Thus, we continued to go the other way, which went uphill a short distance before we hit another trail junction next to some shelter. At 10:30am, we proceeded to go left, which led down a series of steps towards a pair of overlooks that looked like they were on top of pinnacles. Perhaps that was what they meant by Chimney Rock View. We wouldn’t be viewing something that looked like a chimney rock, instead, we were standing on it.
But the view from here was of a deep and shadowy gorge containing a high volume stream with lots of fall foliage trees covering the steep slopes on both sides of the gorge. At the head of the gorge was the main drop of Linville Falls.
It was too bad there were shadows because that wreaked havoc on our photos.
Anyways, when we got to the viewpoints, it was just in time for a very large group of teens to leave the area. We reckoned they must’ve been on some field trip or something. But when they left, the overlooks here got considerably quieter.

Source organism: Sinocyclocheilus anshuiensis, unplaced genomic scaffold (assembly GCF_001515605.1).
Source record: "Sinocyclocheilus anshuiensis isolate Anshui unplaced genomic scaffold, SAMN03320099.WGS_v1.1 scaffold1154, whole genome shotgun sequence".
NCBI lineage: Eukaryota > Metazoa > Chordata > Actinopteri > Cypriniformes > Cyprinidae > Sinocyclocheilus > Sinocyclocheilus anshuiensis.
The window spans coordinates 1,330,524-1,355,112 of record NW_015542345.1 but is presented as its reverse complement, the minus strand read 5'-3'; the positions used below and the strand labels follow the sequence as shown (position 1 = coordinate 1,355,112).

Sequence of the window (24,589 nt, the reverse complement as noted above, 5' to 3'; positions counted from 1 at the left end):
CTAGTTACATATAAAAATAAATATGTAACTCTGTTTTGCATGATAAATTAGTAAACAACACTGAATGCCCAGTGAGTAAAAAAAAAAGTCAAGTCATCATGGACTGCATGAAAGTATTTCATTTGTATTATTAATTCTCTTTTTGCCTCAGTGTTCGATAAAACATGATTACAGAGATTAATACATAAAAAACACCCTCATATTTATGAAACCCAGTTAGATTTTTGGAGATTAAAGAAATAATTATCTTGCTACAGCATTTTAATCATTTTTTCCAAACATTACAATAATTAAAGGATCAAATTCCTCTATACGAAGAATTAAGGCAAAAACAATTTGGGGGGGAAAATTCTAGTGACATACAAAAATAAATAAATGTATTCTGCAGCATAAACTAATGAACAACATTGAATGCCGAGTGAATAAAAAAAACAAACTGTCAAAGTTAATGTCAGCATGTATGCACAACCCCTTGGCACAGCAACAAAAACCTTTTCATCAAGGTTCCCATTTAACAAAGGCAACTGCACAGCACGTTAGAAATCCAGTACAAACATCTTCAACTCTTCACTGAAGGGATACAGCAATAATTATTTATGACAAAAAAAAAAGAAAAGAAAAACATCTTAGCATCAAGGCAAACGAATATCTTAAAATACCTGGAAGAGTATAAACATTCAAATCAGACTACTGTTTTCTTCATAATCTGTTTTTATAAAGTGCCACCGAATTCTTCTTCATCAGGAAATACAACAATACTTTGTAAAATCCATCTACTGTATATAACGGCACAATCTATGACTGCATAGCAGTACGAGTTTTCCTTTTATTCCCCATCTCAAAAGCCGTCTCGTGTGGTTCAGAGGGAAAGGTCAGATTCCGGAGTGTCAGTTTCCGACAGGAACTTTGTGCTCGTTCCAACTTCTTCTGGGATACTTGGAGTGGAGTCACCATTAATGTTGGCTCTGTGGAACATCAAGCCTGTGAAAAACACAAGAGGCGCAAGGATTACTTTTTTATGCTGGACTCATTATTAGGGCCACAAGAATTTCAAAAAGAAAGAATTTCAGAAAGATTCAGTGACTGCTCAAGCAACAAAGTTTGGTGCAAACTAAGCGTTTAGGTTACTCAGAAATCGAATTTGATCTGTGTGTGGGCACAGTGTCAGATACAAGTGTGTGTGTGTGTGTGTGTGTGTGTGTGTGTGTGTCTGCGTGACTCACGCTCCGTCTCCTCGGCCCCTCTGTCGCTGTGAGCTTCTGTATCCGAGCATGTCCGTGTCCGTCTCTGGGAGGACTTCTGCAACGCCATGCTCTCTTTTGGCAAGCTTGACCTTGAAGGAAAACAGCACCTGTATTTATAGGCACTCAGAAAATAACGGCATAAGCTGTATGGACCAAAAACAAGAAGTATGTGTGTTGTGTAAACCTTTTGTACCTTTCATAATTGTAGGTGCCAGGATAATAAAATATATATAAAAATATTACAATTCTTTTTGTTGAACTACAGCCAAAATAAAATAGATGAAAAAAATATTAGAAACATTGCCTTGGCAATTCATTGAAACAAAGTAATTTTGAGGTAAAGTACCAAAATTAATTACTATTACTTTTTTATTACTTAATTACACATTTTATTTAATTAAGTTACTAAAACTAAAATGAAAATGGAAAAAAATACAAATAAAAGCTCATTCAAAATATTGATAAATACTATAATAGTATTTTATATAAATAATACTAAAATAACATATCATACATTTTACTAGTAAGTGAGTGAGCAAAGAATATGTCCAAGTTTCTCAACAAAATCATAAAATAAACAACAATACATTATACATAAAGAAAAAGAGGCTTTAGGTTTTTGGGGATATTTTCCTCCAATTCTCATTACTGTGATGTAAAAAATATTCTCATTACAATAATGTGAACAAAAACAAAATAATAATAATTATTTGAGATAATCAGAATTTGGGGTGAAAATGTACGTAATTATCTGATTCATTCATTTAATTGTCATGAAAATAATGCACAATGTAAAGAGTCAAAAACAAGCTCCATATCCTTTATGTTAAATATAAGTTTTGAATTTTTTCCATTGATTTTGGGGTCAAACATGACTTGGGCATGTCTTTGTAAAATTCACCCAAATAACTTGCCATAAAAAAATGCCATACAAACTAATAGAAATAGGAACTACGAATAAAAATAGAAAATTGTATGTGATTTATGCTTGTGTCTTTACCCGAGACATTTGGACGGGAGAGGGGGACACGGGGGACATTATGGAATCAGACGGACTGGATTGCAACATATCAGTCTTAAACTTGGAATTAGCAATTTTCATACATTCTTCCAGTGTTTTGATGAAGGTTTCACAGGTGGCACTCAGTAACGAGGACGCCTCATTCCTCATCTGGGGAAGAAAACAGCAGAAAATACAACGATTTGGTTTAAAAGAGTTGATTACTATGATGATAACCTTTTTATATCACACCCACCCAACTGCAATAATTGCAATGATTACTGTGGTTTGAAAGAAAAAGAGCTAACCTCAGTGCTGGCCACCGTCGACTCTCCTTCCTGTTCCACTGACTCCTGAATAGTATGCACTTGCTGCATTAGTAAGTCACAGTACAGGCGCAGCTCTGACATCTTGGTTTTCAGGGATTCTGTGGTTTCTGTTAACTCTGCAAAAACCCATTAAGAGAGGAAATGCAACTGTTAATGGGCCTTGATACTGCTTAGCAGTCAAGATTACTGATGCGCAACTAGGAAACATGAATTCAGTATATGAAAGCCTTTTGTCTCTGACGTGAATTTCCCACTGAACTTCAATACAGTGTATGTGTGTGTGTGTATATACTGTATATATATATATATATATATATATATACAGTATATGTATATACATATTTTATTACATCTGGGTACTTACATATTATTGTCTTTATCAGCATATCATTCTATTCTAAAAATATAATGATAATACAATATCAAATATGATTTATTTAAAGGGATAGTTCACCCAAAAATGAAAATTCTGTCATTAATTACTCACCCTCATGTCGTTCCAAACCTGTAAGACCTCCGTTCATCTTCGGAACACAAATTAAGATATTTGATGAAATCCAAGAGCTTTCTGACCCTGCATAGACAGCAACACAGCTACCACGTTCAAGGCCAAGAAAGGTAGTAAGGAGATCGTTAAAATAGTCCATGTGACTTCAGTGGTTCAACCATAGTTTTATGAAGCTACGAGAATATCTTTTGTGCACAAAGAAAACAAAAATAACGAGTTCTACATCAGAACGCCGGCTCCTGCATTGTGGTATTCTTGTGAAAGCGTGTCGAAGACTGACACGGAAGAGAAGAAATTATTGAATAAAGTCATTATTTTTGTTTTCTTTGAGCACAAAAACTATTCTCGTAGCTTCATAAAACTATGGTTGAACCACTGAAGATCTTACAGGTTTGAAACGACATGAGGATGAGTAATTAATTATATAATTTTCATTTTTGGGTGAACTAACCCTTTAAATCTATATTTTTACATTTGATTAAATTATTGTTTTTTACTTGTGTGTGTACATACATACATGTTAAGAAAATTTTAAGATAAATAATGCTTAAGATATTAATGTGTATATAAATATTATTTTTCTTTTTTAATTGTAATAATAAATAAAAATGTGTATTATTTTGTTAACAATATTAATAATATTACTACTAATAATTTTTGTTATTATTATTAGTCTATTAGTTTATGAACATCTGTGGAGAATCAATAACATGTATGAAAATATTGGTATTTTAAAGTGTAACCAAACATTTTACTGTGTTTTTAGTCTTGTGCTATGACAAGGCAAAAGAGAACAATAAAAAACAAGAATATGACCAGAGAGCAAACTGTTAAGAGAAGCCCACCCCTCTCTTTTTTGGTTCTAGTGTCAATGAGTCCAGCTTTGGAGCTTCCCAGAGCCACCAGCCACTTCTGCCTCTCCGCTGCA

The thought occurred to both Julie and I that the signs were misleading as it seemed to suggest that the walk to the Upper Falls was the only path to view the waterfall (since it was the only path that explicitly mentioned the falls) while the other viewpoint names made no mention of views of the main falls. So we were very glad that we took the trouble to check out this viewpoint.
Next, we then walked the 800ft or so towards Erwin’s View. Once again, there was a little bit more uphill walking to get there, and fortunately, the same group of teens were headed back down just as we showed up. It was about 10:50am when we got to the viewpoint.
That left us to share the Erwin’s View with about six other folks. One of them couldn’t contain his excitement at the scenery saying repeatedly, “Oh, Lord have mercy!”